Dove Prisms

Dove prisms have an unusual and very interesting characteristic — if you look through the prism and rotate it around a longitudinal axis, the image rotates through an angle twice as much as the prism. Optimized performance with input collimated light. Coated dove prisms feature a protected aluminum coating with black Krylon paint on the diagonals and are ideal for displaced retroreflection.

As the dove prism is rotated about its own long axis, the orientation of its image rotates at twice the angular displacement. Thus, an image can be rotated through 180° by rotating the dove prism through only 90° .

Nevertheless, the dove prism is simply one section of a right-angle prism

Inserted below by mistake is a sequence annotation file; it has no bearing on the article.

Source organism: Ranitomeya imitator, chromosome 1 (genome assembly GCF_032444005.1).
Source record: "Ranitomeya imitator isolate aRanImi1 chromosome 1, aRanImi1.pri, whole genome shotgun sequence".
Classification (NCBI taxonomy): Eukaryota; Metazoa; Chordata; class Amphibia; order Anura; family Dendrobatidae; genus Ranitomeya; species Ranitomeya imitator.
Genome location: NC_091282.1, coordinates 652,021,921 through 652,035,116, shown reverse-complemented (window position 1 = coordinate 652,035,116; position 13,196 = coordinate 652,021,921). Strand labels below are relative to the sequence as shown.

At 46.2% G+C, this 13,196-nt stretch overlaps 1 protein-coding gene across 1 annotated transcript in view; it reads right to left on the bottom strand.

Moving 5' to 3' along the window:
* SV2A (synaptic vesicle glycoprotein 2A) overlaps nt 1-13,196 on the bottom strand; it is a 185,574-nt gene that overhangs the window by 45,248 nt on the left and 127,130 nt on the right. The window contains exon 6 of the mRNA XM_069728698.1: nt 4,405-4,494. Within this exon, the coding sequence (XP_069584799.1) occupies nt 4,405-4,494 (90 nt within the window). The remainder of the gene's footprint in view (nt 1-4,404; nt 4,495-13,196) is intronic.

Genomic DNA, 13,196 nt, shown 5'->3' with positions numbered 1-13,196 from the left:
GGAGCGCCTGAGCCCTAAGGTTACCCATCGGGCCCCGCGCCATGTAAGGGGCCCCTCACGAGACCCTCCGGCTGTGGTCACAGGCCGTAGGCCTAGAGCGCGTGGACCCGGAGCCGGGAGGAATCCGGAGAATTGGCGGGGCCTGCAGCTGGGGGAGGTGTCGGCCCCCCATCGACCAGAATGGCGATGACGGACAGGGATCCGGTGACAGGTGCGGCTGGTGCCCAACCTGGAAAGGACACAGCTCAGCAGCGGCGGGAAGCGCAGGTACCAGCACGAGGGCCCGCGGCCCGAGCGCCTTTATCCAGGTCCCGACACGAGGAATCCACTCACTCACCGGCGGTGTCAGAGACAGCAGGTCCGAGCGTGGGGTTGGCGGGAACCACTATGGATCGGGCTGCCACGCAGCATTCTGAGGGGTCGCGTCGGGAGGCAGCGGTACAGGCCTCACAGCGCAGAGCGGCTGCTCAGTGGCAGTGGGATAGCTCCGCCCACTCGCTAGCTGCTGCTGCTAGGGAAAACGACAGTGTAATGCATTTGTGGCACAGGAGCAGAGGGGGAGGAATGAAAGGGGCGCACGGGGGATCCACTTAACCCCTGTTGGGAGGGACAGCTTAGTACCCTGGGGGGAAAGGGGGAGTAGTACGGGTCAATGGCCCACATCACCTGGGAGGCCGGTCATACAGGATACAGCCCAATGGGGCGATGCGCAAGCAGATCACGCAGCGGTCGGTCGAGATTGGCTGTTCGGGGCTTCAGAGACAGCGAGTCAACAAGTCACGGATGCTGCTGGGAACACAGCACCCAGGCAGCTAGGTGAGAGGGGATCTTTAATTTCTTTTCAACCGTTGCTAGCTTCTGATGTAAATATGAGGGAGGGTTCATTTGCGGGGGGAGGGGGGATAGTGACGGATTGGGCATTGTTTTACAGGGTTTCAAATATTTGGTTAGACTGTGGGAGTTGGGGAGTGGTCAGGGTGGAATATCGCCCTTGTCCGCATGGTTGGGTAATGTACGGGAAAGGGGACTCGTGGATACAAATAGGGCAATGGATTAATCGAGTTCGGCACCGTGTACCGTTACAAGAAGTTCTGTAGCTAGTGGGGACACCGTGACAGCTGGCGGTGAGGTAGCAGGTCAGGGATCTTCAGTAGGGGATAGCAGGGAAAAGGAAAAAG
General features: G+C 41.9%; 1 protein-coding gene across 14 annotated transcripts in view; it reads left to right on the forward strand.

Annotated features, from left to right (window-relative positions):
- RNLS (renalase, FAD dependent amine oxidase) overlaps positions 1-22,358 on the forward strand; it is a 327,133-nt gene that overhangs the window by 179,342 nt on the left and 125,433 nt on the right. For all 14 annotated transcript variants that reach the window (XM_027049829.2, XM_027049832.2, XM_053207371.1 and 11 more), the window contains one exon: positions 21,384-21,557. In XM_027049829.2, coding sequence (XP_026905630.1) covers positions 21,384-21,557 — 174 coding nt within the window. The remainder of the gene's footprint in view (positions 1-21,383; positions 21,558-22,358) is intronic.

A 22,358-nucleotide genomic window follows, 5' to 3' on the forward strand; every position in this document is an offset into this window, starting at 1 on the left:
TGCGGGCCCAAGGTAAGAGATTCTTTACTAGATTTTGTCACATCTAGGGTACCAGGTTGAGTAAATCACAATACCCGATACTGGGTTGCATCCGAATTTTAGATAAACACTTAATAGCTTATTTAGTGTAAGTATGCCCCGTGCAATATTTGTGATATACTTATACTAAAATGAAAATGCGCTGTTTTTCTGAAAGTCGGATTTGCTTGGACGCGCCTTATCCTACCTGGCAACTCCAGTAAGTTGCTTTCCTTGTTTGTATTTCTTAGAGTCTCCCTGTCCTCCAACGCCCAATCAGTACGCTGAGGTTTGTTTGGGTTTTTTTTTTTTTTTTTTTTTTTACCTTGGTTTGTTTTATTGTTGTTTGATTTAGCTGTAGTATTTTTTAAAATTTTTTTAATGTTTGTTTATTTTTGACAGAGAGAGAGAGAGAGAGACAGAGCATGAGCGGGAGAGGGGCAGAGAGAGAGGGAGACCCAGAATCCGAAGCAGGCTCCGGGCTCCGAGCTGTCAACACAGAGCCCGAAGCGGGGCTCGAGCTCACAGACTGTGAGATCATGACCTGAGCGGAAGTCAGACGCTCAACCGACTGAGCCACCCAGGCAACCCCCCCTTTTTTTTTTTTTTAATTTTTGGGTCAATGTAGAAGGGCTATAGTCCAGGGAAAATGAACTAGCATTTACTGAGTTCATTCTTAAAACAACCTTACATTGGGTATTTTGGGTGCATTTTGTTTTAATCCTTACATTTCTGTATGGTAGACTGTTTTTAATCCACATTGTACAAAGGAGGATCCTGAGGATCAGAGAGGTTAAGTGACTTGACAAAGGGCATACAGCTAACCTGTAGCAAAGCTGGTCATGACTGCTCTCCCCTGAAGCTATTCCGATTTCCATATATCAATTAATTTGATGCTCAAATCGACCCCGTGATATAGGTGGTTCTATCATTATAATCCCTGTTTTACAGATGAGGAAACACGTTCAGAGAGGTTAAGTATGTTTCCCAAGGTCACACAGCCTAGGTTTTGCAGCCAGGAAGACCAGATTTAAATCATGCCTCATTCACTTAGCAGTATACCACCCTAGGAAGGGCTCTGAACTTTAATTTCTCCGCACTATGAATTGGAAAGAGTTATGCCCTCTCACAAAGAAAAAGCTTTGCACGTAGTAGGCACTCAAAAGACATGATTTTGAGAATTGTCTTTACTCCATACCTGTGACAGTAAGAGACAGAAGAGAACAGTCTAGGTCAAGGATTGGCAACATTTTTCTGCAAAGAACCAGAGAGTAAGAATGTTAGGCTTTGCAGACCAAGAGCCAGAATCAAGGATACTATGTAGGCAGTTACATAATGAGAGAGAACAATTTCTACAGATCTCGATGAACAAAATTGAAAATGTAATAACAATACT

A collimated beam of light directed into the prism through one inclined face will be refracted toward the base, where total internal reflection inverts the beam and directs it out through the second inclined face

Because the two inclined faces are symmetrically angled with respect to the base, the output beam travels the same trajectory as the input beam; there is no deviation or displacement of the beam.

Engineers use dove prisms to invert an image or to provide continuous control of the orientation of an inverted image. Limitations are related to its size (it must be rather long compared to its aperture) and to its aberrational effects upon beams that are converging or diverging. Collimated beams are preferred because they do not experience aberration as they pass through the prism.